It is important these days to understand what life looks like through another’s eyes, which leads to empathy and encourages compassion. The Human Library is a powerful step towards peace.

The Human Library

Music is a path to peace

When two people are in conflict, they are focused on what separates them. During war, there is a divide between people that makes it difficult to relate to each other. If there was some way to bridge that divide and find a way for opposing people to understand each other, then there would be a path towards peace. There are ways, and one of them is music.

Music is one of the few things that all people can relate to and appreciate. Music makes us human. It is a fundamental part of our lives. Music is found in all cultures and all nations, from the very beginning of our history. Henry Wadsworth Longfellow once said, “Music is the universal language of mankind.” Music has an amazing ability to bridge divides between people. Music can increase empathy and teach us how to relate to others. Music can directly lead to peace. It only takes understanding one person to break barriers of fear, separation, and misunderstanding.

One powerful example of music directly leading to peace was during World War I, in Northern Europe at the end of December 1914. The war had been raging for 5 months, and the soldiers were tired and homesick. In southern Belgium, at the epicentre of the fighting along the Western Front, there were 100,000 soldiers divided by a small empty space known as “no-man’s land”. On one side were British, French, and Belgian troops. On the other side were German and Austrian troops. On Christmas Eve, near the tiny village of Ploegsteert, an amazing thing happened. The British soldiers started noticing that the German soldiers were decorating the tops of their trenches with candles and Christmas trees. Then they heard a familiar tune, the Christmas carol Stille Nacht, which changed their way of thinking about the enemy. The tune was the same as the song Silent Night, which they had grown up with. The British troops responded by singing O Come All Ye Faithful. And then the Germans joined in with the Latin words to the same song. The mutual appreciation of music had an immediate effect on the soldiers on both sides of the divide. Suddenly, they no longer saw the others as enemies, but rather as potential friends that were similar to them. Finally, a German messenger raised a white flag and strode boldly across the snow dusted no-man’s land to broker the Christmas ceasefire.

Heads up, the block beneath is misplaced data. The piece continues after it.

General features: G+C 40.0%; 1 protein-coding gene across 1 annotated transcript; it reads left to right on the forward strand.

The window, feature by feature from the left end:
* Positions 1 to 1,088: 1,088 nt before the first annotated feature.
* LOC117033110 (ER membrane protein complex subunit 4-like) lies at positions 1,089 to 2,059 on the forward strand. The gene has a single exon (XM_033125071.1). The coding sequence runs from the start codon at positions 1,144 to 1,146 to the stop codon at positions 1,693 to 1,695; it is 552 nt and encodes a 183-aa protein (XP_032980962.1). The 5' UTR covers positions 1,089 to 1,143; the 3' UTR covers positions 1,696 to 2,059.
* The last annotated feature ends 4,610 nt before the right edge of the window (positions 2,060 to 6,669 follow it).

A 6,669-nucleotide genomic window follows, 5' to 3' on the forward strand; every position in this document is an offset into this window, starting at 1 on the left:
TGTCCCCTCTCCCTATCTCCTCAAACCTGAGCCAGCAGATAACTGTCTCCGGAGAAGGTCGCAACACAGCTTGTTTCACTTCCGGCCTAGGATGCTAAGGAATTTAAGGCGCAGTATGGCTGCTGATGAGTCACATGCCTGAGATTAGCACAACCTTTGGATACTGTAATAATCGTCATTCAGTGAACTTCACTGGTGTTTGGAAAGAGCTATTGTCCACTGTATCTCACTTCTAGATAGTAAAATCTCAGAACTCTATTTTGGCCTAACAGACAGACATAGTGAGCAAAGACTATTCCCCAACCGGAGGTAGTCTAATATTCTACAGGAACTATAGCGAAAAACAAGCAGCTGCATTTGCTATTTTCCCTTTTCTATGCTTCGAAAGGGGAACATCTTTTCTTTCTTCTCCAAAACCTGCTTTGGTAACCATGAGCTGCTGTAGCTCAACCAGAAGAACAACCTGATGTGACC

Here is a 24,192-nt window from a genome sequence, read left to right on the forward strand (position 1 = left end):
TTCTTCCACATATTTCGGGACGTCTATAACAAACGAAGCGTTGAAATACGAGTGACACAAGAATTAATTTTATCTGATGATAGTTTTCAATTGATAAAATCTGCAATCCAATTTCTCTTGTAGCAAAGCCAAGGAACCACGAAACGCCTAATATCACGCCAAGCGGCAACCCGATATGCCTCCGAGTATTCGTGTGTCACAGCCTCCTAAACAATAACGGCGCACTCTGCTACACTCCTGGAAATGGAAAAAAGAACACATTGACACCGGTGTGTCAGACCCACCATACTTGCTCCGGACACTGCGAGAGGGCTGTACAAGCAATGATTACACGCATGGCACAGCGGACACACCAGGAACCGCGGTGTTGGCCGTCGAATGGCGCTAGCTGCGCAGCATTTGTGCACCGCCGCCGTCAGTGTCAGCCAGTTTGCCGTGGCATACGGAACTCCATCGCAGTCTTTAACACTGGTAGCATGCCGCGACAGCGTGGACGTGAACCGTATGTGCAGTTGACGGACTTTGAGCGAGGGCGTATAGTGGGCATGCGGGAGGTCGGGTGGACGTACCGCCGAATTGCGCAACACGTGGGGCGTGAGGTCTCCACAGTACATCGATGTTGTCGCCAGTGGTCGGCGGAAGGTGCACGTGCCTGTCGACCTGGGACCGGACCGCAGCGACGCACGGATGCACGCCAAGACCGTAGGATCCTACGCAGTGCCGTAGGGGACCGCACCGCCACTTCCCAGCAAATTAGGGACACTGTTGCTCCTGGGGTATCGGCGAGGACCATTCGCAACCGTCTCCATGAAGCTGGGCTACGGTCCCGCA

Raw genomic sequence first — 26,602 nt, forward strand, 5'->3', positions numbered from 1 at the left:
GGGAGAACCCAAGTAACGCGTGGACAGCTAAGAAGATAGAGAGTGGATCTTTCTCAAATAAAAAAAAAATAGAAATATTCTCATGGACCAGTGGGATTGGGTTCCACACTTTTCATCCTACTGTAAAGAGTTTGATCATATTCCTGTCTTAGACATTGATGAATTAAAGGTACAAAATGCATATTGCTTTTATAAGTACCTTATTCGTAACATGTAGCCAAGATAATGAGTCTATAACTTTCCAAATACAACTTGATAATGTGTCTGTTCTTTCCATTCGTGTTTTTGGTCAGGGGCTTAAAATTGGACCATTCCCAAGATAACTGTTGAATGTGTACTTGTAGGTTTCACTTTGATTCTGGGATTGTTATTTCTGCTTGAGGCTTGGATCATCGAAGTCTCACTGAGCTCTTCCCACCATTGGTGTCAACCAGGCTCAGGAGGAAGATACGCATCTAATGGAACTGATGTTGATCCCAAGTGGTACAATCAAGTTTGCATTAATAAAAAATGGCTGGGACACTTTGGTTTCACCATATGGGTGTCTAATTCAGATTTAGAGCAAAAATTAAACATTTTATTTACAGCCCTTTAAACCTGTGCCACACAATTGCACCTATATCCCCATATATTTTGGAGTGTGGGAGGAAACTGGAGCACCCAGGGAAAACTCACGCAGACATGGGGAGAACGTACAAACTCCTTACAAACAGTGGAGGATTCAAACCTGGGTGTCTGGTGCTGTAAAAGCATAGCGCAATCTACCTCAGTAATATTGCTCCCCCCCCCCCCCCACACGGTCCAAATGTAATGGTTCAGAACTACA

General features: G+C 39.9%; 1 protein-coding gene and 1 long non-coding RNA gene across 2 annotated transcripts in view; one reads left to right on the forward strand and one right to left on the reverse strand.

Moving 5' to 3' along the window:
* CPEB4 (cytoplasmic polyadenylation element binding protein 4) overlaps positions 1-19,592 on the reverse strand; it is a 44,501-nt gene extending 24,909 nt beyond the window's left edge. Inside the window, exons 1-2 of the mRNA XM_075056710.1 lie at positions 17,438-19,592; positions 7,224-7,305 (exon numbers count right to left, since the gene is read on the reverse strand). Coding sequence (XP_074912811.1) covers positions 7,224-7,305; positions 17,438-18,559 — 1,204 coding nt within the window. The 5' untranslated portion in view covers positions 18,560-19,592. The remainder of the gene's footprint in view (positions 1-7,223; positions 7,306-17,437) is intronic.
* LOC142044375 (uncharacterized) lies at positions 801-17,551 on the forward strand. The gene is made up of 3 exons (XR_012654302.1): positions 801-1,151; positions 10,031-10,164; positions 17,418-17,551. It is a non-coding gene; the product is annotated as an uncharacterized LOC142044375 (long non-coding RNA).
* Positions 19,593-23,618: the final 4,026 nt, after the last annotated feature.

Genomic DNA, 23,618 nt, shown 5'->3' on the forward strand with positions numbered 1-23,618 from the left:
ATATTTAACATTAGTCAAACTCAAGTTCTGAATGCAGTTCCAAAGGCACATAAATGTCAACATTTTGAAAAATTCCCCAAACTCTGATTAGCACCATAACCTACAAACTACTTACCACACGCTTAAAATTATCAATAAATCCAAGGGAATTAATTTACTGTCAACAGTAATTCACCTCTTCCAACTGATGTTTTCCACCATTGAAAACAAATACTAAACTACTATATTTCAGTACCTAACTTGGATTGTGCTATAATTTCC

The Christmas Truce of 1914
Christmas Truce in 1914